Words by Amin Taha

Photos by Edmund Sumner

Originally published in Architecture Today

It’s 6am, still pitch black, raining, and I’m about to step off the kerb for my cafe when the headlights of a nearby car flash. A pork-pie-hatted silhouette opens the passenger door and beams with an energy I find hard to muster at this time of day, but which I later realise is the ‘right stuff’ needed for visiting mountainside architecture. Will Foster – one half of Foster Lomas – has kindly offered to pick me up for London City Airport, en route to see his latest project on the Isle of Man.

It’s a short flight to the island in a tube sandwiched between what appear to be the remaining front portions of two Spitfires, but before we land Will shouts through the full back story to the house, Sartfell Retreat. It was enabled via a contradictory tangle of planning and economic development policies requiring legal clarifications post-planning approval. My stomach seems to know all about that, as we bank and rise into dawn. A wholly new home is verboten, continues Will, and a domestic extension permissible but limited to a fractional proportion of existing dwellings, while employment-generating visitors’ centres and retreats are positively encouraged.

The house at Sartfell sits in a restored landscape and will later be joined by a visitors’ centre and artist’s studio. New structures must not attract the eye and should respect the buildings to which they attach. Sartfell Retreat extends a Victorian cottage – albeit one whose twentieth-century white cement render paradoxically makes it visible from miles around. It’s known locally as ‘Cloud 9’ as it’s occasionally swallowed by them.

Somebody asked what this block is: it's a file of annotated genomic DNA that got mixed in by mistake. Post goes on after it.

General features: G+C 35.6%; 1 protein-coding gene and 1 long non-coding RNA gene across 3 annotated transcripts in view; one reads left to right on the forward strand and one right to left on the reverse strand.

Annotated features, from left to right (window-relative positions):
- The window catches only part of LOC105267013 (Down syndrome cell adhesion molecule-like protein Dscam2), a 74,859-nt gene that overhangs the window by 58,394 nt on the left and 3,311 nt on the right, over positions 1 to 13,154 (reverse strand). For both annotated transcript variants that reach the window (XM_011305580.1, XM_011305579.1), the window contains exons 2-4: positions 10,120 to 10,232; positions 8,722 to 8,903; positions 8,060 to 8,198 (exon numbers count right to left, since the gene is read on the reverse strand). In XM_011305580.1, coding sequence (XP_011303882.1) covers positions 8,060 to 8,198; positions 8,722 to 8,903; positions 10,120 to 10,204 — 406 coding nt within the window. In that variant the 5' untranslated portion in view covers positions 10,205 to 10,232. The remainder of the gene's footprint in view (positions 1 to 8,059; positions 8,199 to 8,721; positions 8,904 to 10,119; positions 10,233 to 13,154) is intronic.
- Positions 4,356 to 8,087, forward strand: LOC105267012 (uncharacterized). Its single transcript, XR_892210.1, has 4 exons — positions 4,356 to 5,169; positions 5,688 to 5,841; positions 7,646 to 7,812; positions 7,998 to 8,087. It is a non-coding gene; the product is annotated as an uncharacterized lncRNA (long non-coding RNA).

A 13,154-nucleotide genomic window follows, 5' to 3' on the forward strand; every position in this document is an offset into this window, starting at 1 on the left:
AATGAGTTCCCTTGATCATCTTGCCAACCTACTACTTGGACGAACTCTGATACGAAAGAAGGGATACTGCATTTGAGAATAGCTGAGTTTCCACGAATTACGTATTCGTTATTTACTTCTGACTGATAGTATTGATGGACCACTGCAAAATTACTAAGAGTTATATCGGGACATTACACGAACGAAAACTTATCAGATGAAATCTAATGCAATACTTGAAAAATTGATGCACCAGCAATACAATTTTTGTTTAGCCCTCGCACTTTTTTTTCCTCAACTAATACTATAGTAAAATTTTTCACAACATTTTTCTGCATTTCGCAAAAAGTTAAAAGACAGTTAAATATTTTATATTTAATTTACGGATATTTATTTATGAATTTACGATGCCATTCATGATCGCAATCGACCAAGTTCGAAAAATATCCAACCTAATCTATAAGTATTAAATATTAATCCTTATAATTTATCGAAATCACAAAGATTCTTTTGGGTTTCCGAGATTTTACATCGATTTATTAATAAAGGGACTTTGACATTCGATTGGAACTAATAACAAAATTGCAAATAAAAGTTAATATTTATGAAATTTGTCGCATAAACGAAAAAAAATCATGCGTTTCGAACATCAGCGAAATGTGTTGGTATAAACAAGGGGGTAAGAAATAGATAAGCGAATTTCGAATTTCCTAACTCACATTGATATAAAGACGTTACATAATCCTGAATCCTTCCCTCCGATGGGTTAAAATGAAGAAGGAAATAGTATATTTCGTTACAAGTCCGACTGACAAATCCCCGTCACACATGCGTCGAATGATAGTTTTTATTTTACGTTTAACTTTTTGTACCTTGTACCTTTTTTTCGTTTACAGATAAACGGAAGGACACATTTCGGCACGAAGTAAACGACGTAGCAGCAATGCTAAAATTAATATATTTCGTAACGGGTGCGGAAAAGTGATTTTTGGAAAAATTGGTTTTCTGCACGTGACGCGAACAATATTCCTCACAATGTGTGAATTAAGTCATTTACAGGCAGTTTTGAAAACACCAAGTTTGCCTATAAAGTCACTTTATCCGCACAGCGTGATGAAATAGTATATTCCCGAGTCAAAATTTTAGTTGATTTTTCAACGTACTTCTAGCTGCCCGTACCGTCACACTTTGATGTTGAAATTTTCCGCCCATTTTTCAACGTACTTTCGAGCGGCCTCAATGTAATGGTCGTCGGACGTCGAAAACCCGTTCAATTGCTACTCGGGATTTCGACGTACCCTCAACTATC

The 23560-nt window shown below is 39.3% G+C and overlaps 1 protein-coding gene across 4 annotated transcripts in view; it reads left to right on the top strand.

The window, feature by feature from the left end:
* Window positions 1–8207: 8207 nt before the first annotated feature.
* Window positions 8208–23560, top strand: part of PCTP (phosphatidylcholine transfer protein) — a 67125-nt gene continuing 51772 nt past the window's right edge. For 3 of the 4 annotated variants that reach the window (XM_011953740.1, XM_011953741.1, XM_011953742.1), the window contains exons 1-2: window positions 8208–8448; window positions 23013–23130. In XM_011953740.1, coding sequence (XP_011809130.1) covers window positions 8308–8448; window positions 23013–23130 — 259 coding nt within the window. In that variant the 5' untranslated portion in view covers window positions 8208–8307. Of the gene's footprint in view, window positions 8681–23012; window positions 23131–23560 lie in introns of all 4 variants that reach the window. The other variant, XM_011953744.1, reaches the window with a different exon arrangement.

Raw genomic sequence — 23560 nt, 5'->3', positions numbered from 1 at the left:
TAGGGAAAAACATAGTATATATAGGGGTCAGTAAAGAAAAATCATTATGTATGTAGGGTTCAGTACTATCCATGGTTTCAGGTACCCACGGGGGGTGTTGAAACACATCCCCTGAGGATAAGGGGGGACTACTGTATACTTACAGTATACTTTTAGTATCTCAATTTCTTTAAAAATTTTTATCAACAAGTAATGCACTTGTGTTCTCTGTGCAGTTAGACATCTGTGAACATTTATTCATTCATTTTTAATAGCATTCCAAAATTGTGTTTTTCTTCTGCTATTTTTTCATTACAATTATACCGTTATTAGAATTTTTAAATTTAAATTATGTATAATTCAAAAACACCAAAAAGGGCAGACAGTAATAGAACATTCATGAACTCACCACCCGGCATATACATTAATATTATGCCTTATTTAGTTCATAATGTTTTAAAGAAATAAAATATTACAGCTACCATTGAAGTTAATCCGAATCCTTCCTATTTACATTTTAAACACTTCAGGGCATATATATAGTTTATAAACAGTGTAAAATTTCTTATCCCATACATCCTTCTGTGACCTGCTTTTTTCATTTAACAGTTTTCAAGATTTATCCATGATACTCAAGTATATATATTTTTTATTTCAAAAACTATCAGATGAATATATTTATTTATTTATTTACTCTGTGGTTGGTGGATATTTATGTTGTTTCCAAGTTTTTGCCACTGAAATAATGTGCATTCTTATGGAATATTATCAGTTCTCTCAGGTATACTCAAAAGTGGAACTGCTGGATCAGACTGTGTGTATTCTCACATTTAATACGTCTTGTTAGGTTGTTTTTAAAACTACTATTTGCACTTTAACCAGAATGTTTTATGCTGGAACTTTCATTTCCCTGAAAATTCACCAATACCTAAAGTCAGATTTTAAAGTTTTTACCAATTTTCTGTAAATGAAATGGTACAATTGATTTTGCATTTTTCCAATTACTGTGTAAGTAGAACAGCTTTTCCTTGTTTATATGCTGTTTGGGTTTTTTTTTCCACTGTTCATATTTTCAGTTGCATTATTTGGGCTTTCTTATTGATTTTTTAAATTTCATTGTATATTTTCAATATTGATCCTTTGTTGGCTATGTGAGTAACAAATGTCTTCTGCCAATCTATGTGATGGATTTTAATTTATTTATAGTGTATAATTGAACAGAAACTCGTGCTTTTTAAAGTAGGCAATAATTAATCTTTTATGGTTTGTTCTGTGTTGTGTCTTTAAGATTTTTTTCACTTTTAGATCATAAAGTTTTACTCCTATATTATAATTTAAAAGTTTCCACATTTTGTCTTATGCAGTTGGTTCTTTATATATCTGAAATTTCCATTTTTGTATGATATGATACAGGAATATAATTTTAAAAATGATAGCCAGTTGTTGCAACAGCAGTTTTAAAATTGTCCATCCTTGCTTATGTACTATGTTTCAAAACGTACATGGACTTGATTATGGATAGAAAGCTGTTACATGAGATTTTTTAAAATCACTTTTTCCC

Carole and Peter Lillywhite, the clients, greet us at the airport and within minutes we’re winding up into quiet hills, past the ruins of stacked stone-walled houses and barns that Carole explains are known as ‘tholtans’.

Peter was a research scientist in neurobiology before moving to Sydney as a management consultant. The death of his daughter brought him back to England, where he later met Carole. Their mutual interest in bird-watching took them for a week-long tour of the Isle of Man where they fell in love with the wild west coastline. Before leaving they bought the cottage and its river valley with the purpose of setting up a new home and wildlife retreat.